Laurence Mann, director at Wood Finishes Direct says: “A garden is very much an extension of the home and personality. It’s essentially another room of the house. And it’s great to see it treated that way in terms of design, love and hours spent there.”
If 2022 was the year of the pergola, 2023 is the year of decorative panels. “With many town or estate gardens being overlooked, it’s no surprise that people are looking for ways to create depth and height and privacy in their garden.” Laurence adds.
With a decorative screen you get beautiful light shows which will look terrific against your newly-painted terracotta walls. Watching the pennies? Mann says picking up a paintbrush can be just as effective: “Why spend thousands upgrading a garden suite, decking, or pergola, when you could just paint them? With the cost of living going up and up, we’re seeing more customers buying products to varnish or repaint their existing, loved outdoor furniture and decking, to revamp it and give it a new lease of life.”
Which brings us nicely to our next trend…
5. Frugal gardening
As the cost of living crisis continues to bite, we expect many gardeners will be pruning their time spent in the garden centre, swapping cheerful but short-lived bedding plants for persistent perrenials, scouting for secondhand instead of new, and creating a closed-loop system in the garden.
Getting into the habit of saving seed, swapping plants with friends and buying bare-root can all reduce costs in the garden. Many garden shows in 2022 incorporated found and upcycled materials, proving the salvaged look can look more chic than shabby. Read our 15 hacks for gardening on a budget here.
6. Pass on peat, goodbye glyphosate, so long shovel?
Earlier this year, Defra announced that peat will be phased out as a growing medium for amateur gardeners by 2024. But there’s no need to wait until then as there are a number of good peat-free alternatives out there already. Why not use 2023 to experiment with different peat-free composts and find the one that works for you?
Is 2023 the year the UK calls last orders on glyphosate? Although it looks like we are far from a legally-binding ban (in fact, it has been approved for use until 2025), Guernsey recently prohibited the sale of the known carcinogenic and it’s been pulled from the shelves of B&Q, Dobbies and Morrisons. Want to do your bit to pile on the peer pressure for a pesticide-free future? Sign this petition asking the UK government to ban all non-organic pesticides.
The no-dig movement, which encourages minimal soil disturbance in the garden, looks set to gather pace as a new national No-Dig Day is announced for 3rd November 2022.
7. Climate-forward gardening
Perhaps the biggest and most significant trend lies with our shifting climate. Springs are becoming cooler and drier and extreme weather events are increasingly being felt in our back gardens, bringing with them fundamental changes in when we sow, prune, feed and harvest.
As Monty Don writes in his Gardeners World Magazine column, “the old time table is no longer relevant,” gardeners must adapt, or face losses.
But we can also use the weather patten changes to our advantage, says Claire Thorpe, press officer at the RHS: “Gardeners can make the most of seasons getting longer. Gone are the days when autumn’s arrival meant putting your garden to bed. Plants including aster and salvia are putting on a good show well into November and adding late colour to gardens.”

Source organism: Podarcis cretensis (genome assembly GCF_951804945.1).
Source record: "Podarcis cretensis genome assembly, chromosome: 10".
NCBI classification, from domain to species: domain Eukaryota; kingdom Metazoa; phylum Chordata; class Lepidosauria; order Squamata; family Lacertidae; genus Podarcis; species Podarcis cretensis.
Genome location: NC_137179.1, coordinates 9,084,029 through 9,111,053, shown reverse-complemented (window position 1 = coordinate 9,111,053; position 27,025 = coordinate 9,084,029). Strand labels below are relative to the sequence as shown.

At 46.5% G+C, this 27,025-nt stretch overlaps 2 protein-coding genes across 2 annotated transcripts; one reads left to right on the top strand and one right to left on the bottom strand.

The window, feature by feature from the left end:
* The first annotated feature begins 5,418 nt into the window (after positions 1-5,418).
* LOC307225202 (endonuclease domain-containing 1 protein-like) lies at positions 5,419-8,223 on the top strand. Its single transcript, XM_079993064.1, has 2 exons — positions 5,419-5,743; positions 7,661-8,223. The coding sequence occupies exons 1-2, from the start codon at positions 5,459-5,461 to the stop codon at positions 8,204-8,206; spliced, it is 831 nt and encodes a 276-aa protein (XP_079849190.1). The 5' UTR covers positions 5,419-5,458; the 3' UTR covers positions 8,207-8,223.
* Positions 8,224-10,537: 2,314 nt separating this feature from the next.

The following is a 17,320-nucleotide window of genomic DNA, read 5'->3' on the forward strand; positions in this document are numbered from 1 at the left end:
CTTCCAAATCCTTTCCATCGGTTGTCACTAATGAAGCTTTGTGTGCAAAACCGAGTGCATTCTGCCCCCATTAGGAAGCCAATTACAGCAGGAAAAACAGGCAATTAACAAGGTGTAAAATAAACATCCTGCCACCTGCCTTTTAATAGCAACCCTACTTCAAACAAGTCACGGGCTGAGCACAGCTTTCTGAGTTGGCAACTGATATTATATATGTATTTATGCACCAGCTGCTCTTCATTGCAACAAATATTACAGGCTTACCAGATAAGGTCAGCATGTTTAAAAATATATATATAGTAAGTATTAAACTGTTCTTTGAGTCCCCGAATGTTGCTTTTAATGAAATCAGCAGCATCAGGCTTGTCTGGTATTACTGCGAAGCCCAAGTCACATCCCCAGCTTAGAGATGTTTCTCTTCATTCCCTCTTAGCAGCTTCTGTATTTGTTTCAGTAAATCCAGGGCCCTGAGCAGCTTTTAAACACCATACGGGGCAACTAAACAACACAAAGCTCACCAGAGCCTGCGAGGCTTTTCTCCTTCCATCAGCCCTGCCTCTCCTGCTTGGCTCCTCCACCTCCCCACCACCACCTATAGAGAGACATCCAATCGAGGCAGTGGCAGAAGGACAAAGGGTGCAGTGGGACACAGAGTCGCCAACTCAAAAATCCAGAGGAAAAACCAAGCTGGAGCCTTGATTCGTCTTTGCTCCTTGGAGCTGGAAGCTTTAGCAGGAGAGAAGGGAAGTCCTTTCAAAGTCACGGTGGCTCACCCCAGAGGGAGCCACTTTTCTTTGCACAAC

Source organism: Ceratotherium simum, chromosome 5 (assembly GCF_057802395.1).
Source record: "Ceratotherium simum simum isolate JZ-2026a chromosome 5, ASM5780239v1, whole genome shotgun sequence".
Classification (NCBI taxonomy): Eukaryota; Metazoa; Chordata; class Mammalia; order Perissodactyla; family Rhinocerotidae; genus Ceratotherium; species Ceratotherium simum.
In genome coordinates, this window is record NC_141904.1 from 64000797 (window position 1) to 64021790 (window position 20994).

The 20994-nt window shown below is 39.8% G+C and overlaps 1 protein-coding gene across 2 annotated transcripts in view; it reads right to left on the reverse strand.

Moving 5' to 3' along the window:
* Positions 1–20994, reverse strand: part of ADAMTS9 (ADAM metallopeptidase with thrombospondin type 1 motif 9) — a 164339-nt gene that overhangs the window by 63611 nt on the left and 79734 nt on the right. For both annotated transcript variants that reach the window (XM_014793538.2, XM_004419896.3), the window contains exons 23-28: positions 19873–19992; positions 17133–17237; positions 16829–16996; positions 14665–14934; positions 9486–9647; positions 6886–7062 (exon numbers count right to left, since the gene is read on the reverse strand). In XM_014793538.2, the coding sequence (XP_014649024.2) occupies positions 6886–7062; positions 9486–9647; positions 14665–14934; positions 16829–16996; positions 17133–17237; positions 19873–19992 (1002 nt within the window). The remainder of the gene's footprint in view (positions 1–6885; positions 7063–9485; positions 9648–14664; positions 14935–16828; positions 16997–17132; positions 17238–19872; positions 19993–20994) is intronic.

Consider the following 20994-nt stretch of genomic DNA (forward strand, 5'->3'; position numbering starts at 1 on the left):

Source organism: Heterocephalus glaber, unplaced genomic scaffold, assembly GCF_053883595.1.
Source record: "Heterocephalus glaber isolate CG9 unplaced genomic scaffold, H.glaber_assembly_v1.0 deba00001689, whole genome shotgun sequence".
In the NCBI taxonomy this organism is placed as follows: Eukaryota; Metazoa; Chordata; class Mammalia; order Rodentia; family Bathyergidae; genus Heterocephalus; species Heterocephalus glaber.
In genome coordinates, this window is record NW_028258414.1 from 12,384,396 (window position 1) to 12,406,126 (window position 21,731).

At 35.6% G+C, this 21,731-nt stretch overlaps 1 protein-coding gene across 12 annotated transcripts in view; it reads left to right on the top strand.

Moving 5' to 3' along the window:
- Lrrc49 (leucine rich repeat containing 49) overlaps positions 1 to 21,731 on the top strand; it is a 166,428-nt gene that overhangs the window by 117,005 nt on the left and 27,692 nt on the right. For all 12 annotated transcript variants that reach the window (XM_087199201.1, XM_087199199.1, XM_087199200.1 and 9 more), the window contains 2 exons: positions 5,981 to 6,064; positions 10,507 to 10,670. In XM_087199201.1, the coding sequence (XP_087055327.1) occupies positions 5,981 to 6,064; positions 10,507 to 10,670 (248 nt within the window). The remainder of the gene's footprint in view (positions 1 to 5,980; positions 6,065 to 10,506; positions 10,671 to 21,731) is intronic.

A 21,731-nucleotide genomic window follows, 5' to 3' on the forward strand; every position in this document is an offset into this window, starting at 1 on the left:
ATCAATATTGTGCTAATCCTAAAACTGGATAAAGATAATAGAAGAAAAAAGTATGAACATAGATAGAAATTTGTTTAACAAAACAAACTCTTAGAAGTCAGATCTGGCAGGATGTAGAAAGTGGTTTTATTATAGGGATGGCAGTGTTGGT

It’s also about trusting your own intuition and noticing what nature is telling you. “Gardeners can trust in their green fingers and knowing their garden well to determine when to do things as seasons become more variable,” Claire adds. “When weeds appear, it’s time to sow hardy annuals, for example.”
Sarah Raven agrees that future gardeners will have to balance beauty and colour with what’s right by Mother Nature. “Gardeners are also becoming increasingly aware of the state of the environment and are looking at how they can make a difference, whatever size space they have. Self-sufficient, established gardens with very little bare soil provide a wealth of benefits for nature-friendly gardening.”
You can attract pollinators to your patch, however small. “Containers are great for small spaces and can be filled with vibrant colour and plants for pollinators such as our ‘Butterfly Pink Pot Collection’,” Sarah continues. “For shaded areas, rudbeckia ‘Enchanted Velvet Flame’ and ‘Enchanted Flame’ are ideal, while in sunny spots, Cobaea scandens and Coreopsis ‘Red Shift’ make perfect additions to your garden.”
8. The great garden escape
If you need an escape from the headlines, you’re certainly not alone. So it’s no wonder ‘wellbeing’ is becoming as much of a priority in our outdoor spaces as BBQ’s and beautiful blooms.
Garden designer, Juliet Sargeant, has been running a course called ‘How to Share your Garden with Wildlife’ and has noticed firsthand the impact this way of gardening can have on our mental health.
“Biophilia’ is the theory that human beings are innately drawn to the natural world and we feel restored by contact with plants and wildlife. So, finding ways, however small, to share your garden with wildlife will have the potential to improve your sense of wellbeing.”
At 2022’s Chelsea Flower Show, some gardens were designed to encourage rest, meditation and contemplation, while Kate Gould’s gold-winning Sanctuary Garden ramped up the luxury factor with tropical planting, a spa, pool and yoga area. Try creating your very own sensory garden to maximise your time in nature.
But your idea of a sanctuary might be completely different and that’s fine too, says Sargeant: “Its important to really think carefully about what you want your garden space to do for you – no matter how large or how small, it is your space, for your wellbeing.
“So, if you enjoy gardening and feel rejuvenated by that then, fine, but if you relax best by being with friends, focus on creating an entertaining space and don’t feel guilty about creating a low-maintenance garden.”